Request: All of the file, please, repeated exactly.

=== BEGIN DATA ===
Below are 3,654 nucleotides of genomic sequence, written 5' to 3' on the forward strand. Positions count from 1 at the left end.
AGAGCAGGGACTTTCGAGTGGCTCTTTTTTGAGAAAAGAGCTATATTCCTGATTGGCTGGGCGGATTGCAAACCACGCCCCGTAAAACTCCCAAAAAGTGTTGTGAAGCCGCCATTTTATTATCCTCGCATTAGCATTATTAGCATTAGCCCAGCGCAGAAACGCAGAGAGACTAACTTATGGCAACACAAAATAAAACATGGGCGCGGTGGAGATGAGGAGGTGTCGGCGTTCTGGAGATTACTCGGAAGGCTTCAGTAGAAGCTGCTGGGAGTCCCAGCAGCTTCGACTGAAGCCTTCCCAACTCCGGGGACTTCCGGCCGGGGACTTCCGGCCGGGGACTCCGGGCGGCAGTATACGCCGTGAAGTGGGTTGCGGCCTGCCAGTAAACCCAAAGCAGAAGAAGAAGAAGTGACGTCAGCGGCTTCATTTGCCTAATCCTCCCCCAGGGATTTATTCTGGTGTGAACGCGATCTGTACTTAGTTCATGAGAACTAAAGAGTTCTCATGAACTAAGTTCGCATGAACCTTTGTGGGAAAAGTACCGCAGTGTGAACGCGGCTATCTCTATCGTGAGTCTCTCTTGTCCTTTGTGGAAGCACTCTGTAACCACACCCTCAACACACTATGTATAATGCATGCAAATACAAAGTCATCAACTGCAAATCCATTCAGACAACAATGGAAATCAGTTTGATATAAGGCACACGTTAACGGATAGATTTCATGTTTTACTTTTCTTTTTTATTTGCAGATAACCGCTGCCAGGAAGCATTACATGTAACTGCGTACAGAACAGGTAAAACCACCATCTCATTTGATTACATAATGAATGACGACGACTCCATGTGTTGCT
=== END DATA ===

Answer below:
Below are 3,654 nucleotides of genomic sequence, written 5' to 3' on the forward strand. Positions count from 1 at the left end.
AGAGCAGGGACTTTCGAGTGGCTCTTTTTTGAGAAAAGAGCTATATTCCTGATTGGCTGGGCGGATTGCAAACCACGCCCCGTAAAACTCCCAAAAAGTGTTGTGAAGCCGCCATTTTATTATCCTCGCATTAGCATTATTAGCATTAGCCCAGCGCAGAAACGCAGAGAGACTAACTTATGGCAACACAAAATAAAACATGGGCGCGGTGGAGATGAGGAGGTGTCGGCGTTCTGGAGATTACTCGGAAGGCTTCAGTAGAAGCTGCTGGGAGTCCCAGCAGCTTCGACTGAAGCCTTCCCAACTCCGGGGACTTCCGGCCGGGGACTTCCGGCCGGGGACTCCGGGCGGCAGTATACGCCGTGAAGTGGGTTGCGGCCTGCCAGTAAACCCAAAGCAGAAGAAGAAGAAGTGACGTCAGCGGCTTCATTTGCCTAATCCTCCCCCAGGGATTTATTCTGGTGTGAACGCGATCTGTACTTAGTTCATGAGAACTAAAGAGTTCTCATGAACTAAGTTCGCATGAACCTTTGTGGGAAAAGTACCGCAGTGTGAACGCGGCTATCTCTATCGTGAGTCTCTCTTGTCCTTTGTGGAAGCACTCTGTAACCACACCCTCAACACACTATGTATAATGCATGCAAATACAAAGTCATCAACTGCAAATCCATTCAGACAACAATGGAAATCAGTTTGATATAAGGCACACGTTAACGGATAGATTTCATGTTTTACTTTTCTTTTTTATTTGCAGATAACCGCTGCCAGGAAGCATTACATGTAACTGCGTACAGAACAGGTAAAACCACCATCTCATTTGATTACATAATGAATGACGACGACTCCATGTGTTGCT